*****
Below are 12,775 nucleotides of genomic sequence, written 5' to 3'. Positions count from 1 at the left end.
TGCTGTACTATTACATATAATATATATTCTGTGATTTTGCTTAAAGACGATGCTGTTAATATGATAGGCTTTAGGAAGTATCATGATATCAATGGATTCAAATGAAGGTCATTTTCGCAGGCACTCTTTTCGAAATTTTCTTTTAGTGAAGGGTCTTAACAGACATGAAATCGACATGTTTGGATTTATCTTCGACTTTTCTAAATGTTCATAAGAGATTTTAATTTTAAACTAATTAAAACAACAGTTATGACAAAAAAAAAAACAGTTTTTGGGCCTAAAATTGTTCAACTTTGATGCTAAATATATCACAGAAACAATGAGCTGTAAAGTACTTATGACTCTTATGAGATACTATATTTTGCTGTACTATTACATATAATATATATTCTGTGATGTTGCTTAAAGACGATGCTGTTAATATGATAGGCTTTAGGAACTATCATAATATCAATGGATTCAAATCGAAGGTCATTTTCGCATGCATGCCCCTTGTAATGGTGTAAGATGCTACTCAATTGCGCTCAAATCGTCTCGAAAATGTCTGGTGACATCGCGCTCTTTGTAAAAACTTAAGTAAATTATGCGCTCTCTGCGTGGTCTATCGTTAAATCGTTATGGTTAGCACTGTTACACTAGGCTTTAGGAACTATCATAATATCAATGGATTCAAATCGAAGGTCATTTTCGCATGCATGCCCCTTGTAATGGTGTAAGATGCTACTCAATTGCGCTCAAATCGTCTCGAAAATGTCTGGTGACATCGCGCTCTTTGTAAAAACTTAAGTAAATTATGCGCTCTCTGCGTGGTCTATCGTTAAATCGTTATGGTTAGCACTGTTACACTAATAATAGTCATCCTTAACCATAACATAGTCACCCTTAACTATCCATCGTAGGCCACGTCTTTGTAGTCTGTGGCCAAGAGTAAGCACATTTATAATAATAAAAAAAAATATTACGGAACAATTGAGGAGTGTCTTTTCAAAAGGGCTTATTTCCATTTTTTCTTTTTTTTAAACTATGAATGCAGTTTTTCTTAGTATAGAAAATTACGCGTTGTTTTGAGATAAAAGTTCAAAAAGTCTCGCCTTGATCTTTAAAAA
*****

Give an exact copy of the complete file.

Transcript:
Below are 12,775 nucleotides of genomic sequence, written 5' to 3'. Positions count from 1 at the left end.
TGCTGTACTATTACATATAATATATATTCTGTGATTTTGCTTAAAGACGATGCTGTTAATATGATAGGCTTTAGGAAGTATCATGATATCAATGGATTCAAATGAAGGTCATTTTCGCAGGCACTCTTTTCGAAATTTTCTTTTAGTGAAGGGTCTTAACAGACATGAAATCGACATGTTTGGATTTATCTTCGACTTTTCTAAATGTTCATAAGAGATTTTAATTTTAAACTAATTAAAACAACAGTTATGACAAAAAAAAAAACAGTTTTTGGGCCTAAAATTGTTCAACTTTGATGCTAAATATATCACAGAAACAATGAGCTGTAAAGTACTTATGACTCTTATGAGATACTATATTTTGCTGTACTATTACATATAATATATATTCTGTGATGTTGCTTAAAGACGATGCTGTTAATATGATAGGCTTTAGGAACTATCATAATATCAATGGATTCAAATCGAAGGTCATTTTCGCATGCATGCCCCTTGTAATGGTGTAAGATGCTACTCAATTGCGCTCAAATCGTCTCGAAAATGTCTGGTGACATCGCGCTCTTTGTAAAAACTTAAGTAAATTATGCGCTCTCTGCGTGGTCTATCGTTAAATCGTTATGGTTAGCACTGTTACACTAGGCTTTAGGAACTATCATAATATCAATGGATTCAAATCGAAGGTCATTTTCGCATGCATGCCCCTTGTAATGGTGTAAGATGCTACTCAATTGCGCTCAAATCGTCTCGAAAATGTCTGGTGACATCGCGCTCTTTGTAAAAACTTAAGTAAATTATGCGCTCTCTGCGTGGTCTATCGTTAAATCGTTATGGTTAGCACTGTTACACTAATAATAGTCATCCTTAACCATAACATAGTCACCCTTAACTATCCATCGTAGGCCACGTCTTTGTAGTCTGTGGCCAAGAGTAAGCACATTTATAATAATAAAAAAAAATATTACGGAACAATTGAGGAGTGTCTTTTCAAAAGGGCTTATTTCCATTTTTTCTTTTTTTTAAACTATGAATGCAGTTTTTCTTAGTATAGAAAATTACGCGTTGTTTTGAGATAAAAGTTCAAAAAGTCTCGCCTTGATCTTTAAAAA